• Lee Thompson says:

    This is a hot-button issue for me. I used to feel sorry for writers who did that all the time because they simply came off as needy, but the more I think about it the more I realize that they’re more than needy, they just don’t care if they drown you in constant advertisements. Some of those who do that are simply desperate for someone outside their normal circle to read them, and others, I think, are megalomaniacs. They are so self-important that they can’t see how badly they turn others off, but that goes hand-in-hand with any serious delusion… I’d say a good 70 percent of writers who have friended me on Goodreads, or Twitter, or wherever, immediately start off pitching their revolutionary novel to me, and I am very picky about who I add now. Great post, man.

  • Robin Patchen says:

    I’m really enjoying this series, Amanda. Thanks!

  • Ane Mulligan says:

    I absolutely agree 100%! Asking for reviews is the kind of thing one asks their crit partners to do. That’s “normal.” Beyond that is over the top, to me. I think of the admonition of “Don’t toot your own horn.” 1 Chip 7:3 ;o)

  • Ron Estrada says:

    No one is pushy about it, but I have to pick and choose what I post. Otherwise, with all my writer friends, my twitter and fb account would be a steady stream of advertisements for books. I have several authors who have been especially helpful to me in the past, so I try to help them out. Let’s face it, I need all the help I can get. So I try to form some alliances. If all I have to do is share a book every now and then, it’s well worth the effort.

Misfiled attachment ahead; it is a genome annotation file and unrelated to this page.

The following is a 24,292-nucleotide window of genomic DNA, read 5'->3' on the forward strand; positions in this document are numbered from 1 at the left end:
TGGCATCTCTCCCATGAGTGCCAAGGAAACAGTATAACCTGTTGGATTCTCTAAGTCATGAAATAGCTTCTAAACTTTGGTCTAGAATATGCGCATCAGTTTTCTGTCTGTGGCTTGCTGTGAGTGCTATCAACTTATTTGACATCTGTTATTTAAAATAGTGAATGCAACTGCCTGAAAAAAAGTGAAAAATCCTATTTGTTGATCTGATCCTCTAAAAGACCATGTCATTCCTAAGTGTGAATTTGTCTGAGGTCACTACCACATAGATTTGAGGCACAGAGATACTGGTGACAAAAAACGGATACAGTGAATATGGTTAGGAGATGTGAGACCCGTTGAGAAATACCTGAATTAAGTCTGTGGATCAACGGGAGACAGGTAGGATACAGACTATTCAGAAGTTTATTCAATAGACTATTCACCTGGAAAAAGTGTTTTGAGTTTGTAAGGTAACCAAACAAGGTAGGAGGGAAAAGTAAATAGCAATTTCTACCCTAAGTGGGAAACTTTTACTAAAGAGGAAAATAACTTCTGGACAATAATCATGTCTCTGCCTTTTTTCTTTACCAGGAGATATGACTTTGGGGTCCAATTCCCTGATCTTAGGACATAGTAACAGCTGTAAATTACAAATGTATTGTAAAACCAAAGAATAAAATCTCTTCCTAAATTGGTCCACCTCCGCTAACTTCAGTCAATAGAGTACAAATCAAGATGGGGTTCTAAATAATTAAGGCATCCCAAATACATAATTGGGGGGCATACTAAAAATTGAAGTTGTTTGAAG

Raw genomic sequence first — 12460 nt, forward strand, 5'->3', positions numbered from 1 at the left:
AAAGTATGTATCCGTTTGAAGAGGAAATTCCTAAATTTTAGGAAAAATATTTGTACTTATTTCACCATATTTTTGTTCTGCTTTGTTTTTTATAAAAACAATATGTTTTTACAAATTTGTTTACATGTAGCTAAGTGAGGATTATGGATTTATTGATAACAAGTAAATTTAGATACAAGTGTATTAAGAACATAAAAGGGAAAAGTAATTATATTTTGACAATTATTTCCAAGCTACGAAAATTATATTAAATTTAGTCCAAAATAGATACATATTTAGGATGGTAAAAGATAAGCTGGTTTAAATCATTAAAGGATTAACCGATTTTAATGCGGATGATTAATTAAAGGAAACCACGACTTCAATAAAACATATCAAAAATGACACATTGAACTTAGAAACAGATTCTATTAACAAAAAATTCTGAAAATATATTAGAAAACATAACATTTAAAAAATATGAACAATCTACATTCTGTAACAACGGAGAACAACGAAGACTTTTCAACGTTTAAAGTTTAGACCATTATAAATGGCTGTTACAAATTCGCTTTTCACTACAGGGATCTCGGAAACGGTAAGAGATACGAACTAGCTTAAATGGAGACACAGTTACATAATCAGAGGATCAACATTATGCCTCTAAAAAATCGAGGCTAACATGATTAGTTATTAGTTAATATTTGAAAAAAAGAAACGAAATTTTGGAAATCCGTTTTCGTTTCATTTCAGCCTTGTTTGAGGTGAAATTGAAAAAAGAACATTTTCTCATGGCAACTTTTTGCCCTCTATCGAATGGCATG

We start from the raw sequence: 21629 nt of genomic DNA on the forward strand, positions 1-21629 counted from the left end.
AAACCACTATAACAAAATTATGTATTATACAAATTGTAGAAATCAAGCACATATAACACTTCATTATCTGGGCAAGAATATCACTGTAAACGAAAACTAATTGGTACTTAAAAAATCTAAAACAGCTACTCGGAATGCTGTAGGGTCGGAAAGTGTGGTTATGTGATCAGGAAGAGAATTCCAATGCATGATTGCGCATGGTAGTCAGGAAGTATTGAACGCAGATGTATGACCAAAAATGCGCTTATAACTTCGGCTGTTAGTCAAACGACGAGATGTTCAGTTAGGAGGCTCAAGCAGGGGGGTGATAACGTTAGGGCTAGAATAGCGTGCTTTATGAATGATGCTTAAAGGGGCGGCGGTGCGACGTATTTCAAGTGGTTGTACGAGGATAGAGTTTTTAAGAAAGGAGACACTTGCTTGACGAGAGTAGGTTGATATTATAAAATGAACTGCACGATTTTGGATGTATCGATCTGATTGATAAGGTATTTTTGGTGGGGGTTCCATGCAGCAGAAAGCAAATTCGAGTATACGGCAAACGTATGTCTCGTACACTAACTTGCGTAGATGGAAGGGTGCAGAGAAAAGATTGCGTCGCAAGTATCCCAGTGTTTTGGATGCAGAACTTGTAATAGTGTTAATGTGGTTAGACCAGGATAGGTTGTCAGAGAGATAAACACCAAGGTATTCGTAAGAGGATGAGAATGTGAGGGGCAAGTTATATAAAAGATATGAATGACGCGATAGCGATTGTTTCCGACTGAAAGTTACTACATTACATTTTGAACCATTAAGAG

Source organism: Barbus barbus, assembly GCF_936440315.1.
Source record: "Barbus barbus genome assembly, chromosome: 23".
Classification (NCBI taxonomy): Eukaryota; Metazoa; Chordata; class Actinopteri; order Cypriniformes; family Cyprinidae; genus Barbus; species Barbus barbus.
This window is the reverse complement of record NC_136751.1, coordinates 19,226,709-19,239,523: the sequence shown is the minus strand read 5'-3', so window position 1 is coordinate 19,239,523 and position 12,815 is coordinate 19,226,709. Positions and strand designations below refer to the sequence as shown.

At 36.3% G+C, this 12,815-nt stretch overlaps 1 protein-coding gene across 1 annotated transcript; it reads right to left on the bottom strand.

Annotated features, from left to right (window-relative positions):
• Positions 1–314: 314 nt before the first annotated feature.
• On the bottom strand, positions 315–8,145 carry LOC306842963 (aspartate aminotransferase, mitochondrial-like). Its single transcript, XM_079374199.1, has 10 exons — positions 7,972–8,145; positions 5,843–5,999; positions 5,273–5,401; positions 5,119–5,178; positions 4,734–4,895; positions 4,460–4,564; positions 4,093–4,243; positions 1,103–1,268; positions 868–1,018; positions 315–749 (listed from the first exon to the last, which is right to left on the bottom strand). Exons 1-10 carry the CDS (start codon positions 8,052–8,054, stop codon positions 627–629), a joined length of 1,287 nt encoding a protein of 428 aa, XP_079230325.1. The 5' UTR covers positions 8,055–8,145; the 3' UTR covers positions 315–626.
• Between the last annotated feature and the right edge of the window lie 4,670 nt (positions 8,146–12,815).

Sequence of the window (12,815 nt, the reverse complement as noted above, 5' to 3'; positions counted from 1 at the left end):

• Lindsay Harrel says:

    Thanks for this thought, Amanda. You say to not demand or ask too much. What would an appropriate amount of asking look like, in your opinion? (Not that I have to worry about this now, but it’s always good to think ahead!) Thanks!

    • Anna Labno says:

      I’m sorry to say I had one author removed from my facebook account. I would get over ten messages per day for a few days when her book was coming out. It shouted, “Look at me.” And even when her book wasn’t coming out, everyday she used facebook and sent something out.

    • Amanda Luedeke says:

      Yep, overkill for sure.

    • Amanda Luedeke says:

      The best thing is to divide your peeps into different groups. You can ask more of your street team than you can your run-of-the-mill FB friend. With your regular friends, I’d say you can ask them to do a couple things for you around release, and then very little after that. Also, limit your book chatter on your personal FB wall to one or so comments every week/every other week. This way, they won’t feel as though their friend has been replaced by a walking advertisement.

      As for Street Teams, we’ll talk more about them in a couple weeks

    • Lindsay Harrel says:

      Makes total sense. Thanks, Amanda!